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EU Imposes New Syria Sanctions

  • RFE/RL

A picture of Syrian President Bashar al-Assad is seen at one of the entrances to the city of Homs in mid-June.

A picture of Syrian President Bashar al-Assad is seen at one of the entrances to the city of Homs in mid-June.

The European Union has imposed fresh sanctions on Syrian President Bashar al-Assad's regime over its 15-month-long crackdown on the opposition.

The step came after Syrian armed forces on June 22 shot down a military plane of NATO ally Turkey.

The EU said foreign ministers at a meeting in Luxembourg agreed on sanctions targeting one Syrian individual and six entities.

There were no immediate details on those targeted.

With the additions, a total of 129 individuals and 49 entities in Syria are now subject to EU sanctions.

"What had happened with the jet plane is very dangerous," Luxembourg Foreign Minister Jean Asselborn told journalists before the meeting. "This shows a total disrespect for human life. There were two pilots in the plane and to shoot it down without prior warning is something that I think only can happen in a dictatorship."

EU foreign ministers praised Turkey for showing restraint after the plane was shot down.

The Turkish cabinet was expected to meet later on June 25 to discuss how to respond to the jet downing in what Ankara says was international airspace.

Turkey says Syria shot down the Turkish F-4 Phantom jet in international airspace, without warning.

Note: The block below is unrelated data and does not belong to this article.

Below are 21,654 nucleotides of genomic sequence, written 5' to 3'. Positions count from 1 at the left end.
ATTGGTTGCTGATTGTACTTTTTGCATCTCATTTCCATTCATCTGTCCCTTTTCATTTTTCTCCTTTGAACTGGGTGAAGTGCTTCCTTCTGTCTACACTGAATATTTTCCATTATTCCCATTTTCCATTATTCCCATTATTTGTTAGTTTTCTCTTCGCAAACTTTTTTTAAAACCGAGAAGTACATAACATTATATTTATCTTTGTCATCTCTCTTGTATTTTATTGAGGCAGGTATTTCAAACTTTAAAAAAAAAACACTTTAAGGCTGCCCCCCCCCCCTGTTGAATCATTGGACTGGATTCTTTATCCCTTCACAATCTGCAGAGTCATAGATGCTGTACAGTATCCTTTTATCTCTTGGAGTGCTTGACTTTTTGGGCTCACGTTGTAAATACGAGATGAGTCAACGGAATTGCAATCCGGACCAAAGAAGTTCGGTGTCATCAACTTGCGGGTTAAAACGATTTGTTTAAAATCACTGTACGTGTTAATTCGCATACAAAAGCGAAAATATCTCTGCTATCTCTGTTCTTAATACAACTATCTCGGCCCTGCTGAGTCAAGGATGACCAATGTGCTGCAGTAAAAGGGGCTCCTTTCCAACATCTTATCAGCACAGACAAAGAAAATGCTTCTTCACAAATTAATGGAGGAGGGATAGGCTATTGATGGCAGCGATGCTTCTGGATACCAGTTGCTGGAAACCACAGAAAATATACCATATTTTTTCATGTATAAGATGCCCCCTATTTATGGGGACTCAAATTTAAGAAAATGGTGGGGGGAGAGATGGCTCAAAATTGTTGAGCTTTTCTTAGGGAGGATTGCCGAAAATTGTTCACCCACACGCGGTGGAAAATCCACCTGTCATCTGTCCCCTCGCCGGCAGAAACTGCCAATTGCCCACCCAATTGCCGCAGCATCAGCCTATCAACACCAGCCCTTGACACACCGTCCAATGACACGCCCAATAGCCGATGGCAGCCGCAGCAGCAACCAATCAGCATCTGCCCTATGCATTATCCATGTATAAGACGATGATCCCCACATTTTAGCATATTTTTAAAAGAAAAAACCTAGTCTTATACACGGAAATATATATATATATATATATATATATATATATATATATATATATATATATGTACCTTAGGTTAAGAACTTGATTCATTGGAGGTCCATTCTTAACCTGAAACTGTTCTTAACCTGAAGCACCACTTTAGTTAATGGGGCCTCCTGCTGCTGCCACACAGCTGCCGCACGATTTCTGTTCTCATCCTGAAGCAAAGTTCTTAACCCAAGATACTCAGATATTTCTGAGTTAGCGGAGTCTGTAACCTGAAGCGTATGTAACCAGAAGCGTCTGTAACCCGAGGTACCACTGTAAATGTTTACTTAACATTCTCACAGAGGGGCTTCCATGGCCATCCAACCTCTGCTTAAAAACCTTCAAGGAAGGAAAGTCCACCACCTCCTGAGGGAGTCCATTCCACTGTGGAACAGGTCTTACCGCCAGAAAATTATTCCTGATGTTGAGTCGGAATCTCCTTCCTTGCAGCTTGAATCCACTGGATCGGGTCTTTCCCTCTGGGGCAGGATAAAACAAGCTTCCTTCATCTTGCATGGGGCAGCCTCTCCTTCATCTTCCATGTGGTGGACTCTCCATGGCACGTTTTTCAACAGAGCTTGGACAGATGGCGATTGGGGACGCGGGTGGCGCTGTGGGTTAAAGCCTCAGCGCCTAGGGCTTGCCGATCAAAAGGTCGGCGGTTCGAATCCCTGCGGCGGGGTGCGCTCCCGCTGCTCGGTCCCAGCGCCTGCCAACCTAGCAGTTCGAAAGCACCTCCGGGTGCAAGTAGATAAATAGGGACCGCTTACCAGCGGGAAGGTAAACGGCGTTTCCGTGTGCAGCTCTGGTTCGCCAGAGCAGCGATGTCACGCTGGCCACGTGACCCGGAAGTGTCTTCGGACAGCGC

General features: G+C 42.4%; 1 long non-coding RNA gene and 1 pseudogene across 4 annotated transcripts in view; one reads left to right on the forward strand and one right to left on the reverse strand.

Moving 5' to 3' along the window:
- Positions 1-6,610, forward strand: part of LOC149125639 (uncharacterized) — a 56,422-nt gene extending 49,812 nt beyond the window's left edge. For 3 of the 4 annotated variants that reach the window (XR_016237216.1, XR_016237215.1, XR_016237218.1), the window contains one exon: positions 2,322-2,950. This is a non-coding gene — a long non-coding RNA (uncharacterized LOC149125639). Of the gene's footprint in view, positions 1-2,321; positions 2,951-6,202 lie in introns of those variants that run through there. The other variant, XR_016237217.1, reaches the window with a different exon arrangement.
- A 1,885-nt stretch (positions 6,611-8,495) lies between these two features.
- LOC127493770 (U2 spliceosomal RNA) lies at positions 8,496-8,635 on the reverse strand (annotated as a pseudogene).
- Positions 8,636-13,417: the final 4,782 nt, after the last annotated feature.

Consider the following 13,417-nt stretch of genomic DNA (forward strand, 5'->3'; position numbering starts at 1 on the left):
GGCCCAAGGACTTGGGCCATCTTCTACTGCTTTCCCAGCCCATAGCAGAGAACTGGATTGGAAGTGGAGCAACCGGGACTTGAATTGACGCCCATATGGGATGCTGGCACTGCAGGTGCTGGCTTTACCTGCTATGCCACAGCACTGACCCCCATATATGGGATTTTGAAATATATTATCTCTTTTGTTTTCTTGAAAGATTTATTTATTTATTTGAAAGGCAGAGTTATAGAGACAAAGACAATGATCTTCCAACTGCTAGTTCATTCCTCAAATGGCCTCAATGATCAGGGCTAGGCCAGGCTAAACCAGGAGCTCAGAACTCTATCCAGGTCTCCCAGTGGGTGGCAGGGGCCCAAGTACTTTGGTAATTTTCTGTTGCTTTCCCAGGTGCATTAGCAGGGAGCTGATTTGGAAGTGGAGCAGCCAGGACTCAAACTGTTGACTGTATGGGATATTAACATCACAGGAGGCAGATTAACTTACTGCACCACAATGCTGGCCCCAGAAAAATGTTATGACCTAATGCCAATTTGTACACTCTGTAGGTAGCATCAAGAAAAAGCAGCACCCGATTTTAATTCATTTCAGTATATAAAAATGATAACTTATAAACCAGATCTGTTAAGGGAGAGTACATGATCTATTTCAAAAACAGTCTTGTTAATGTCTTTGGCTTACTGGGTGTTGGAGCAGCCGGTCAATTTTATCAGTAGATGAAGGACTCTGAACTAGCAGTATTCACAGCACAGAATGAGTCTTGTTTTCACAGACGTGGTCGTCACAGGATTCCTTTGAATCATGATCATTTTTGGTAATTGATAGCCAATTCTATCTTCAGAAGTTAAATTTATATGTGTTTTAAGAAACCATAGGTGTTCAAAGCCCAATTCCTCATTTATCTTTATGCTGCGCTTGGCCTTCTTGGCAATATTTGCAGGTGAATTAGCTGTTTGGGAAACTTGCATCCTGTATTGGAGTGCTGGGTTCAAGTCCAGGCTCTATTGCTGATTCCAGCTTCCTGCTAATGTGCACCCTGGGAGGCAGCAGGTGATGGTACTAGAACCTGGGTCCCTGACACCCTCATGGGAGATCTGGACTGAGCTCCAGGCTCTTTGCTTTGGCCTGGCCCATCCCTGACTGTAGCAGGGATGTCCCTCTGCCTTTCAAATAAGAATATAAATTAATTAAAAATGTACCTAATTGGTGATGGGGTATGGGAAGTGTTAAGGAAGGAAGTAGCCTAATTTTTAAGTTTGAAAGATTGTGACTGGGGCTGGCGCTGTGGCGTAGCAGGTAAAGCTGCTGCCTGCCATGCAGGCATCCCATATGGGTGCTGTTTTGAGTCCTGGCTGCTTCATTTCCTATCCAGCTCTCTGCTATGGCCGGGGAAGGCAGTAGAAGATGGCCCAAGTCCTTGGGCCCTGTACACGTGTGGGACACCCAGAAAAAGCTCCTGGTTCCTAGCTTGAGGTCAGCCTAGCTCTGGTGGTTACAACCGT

Syrian Foreign Ministry spokesman Jihad al-Makdissi said on June 25 that the Turkish jet had "violated Syrian sovereignty," and Syrian forces were in the right to shoot it down.

NATO ambassadors are due to meet at Turkey's request on June 26 for consultations on the incident.

Turkey has not asked for a NATO military response.

Fresh Defections

Meanwhile, Turkish state-run news media say 33 more members of the Syrian military have defected to Turkey with their families.

The reports say the group includes at least two colonels. There were conflicting reports about whether a general was also among the defectors.

The defecting soldiers and their families are said to number around 220 people.

The Anadolu news agency reported that the group crossed into Turkey overnight on June 24-25.

Turkey is now hosting more than 30,000 Syrian refugees, including defectors from Assad's military.

Reports say that violence in Syria itself continues.

Activists say civilians on June 25 fled parts of the capital, Damascus, due to heavy shelling targeting areas on the outskirts.

Reports from Syria usually cannot be independently verified, as the government has barred most foreign media from reporting in restive areas since the uprising started in March 2011.

With reporting by AFP, Reuters, AP, and dpa